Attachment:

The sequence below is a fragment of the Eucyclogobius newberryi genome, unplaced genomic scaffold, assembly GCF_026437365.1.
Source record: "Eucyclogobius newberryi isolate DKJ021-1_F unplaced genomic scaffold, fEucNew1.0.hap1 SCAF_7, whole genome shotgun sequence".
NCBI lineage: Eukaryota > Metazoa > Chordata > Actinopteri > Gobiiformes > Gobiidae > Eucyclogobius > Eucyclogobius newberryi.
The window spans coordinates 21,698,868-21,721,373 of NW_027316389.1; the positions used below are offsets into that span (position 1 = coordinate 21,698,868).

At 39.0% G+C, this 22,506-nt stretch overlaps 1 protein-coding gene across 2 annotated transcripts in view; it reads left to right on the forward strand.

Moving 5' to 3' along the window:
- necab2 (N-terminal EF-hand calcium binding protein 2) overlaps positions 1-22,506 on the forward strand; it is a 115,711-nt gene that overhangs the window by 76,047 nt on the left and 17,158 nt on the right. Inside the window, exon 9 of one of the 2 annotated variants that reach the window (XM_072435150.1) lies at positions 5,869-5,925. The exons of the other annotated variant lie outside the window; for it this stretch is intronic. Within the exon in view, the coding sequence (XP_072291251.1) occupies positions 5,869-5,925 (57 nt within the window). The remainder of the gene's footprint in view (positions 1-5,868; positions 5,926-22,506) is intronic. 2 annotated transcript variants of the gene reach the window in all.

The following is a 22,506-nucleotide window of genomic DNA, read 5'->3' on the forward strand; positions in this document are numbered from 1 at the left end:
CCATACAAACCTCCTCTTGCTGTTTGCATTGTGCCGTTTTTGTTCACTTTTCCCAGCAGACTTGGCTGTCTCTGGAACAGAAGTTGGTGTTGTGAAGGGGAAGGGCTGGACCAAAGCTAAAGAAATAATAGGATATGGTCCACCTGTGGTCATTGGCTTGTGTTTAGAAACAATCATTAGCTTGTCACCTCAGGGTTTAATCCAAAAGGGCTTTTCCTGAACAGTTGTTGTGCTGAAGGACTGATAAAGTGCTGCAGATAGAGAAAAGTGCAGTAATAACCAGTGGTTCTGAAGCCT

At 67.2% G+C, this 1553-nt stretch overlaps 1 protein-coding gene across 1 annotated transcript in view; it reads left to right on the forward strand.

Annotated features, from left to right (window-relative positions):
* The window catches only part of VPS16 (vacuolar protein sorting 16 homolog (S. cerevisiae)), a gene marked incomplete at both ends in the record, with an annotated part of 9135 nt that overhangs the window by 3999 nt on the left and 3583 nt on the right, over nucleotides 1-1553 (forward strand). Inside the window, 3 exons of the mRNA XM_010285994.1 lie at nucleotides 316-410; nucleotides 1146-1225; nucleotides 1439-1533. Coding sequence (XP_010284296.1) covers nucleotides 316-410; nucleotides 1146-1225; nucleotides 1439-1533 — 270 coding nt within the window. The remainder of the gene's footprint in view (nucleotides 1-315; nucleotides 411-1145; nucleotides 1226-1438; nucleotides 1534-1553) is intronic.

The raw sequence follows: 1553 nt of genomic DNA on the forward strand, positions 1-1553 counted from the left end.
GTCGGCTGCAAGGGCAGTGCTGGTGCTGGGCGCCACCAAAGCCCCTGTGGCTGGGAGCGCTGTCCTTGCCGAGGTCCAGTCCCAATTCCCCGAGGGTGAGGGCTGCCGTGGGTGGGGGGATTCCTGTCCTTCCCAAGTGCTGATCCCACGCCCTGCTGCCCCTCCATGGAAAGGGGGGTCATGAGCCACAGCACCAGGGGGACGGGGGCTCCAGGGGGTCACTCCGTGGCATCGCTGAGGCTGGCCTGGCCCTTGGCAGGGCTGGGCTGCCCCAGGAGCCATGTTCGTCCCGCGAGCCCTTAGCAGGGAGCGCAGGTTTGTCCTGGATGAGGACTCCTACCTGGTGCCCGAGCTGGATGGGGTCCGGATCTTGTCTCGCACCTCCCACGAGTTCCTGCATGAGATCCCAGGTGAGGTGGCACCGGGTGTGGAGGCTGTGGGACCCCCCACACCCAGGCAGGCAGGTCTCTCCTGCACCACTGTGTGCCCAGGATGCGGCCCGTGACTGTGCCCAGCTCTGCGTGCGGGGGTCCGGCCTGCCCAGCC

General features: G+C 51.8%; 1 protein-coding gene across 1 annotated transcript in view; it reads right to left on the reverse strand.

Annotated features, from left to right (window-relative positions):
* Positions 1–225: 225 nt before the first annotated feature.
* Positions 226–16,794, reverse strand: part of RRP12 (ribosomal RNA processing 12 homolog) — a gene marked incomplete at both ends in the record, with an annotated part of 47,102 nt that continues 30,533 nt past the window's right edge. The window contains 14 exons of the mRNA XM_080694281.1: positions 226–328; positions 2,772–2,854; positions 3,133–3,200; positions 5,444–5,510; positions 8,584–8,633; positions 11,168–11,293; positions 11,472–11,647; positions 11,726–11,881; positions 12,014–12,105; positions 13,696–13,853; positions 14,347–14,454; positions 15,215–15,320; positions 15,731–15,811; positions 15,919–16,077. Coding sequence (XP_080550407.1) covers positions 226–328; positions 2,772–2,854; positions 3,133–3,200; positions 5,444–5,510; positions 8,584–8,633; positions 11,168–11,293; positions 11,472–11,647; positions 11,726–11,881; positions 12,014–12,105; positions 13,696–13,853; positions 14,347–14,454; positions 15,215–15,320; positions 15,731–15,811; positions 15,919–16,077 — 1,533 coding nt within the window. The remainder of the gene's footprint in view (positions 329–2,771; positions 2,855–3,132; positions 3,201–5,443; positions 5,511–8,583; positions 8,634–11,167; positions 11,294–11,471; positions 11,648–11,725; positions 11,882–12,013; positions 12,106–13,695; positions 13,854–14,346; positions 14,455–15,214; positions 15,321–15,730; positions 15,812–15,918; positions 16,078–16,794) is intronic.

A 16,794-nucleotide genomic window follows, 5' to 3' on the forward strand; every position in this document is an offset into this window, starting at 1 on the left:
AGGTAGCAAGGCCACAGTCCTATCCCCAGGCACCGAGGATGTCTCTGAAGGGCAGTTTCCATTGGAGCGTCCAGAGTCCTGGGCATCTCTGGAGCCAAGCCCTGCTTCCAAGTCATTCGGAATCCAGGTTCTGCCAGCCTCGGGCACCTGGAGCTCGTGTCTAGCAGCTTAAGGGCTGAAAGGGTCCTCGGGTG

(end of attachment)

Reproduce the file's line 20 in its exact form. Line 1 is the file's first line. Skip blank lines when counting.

AGGTAGCAAGGCCACAGTCCTATCCCCAGGCACCGAGGATGTCTCTGAAGGGCAGTTTCCATTGGAGCGTCCAGAGTCCTGGGCATCTCTGGAGCCAAGCCCTGCTTCCAAGTCATTCGGAATCCAGGTTCTGCCAGCCTCGGGCACCTGGAGCTCGTGTCTAGCAGCTTAAGGGCTGAAAGGGTCCTCGGGTG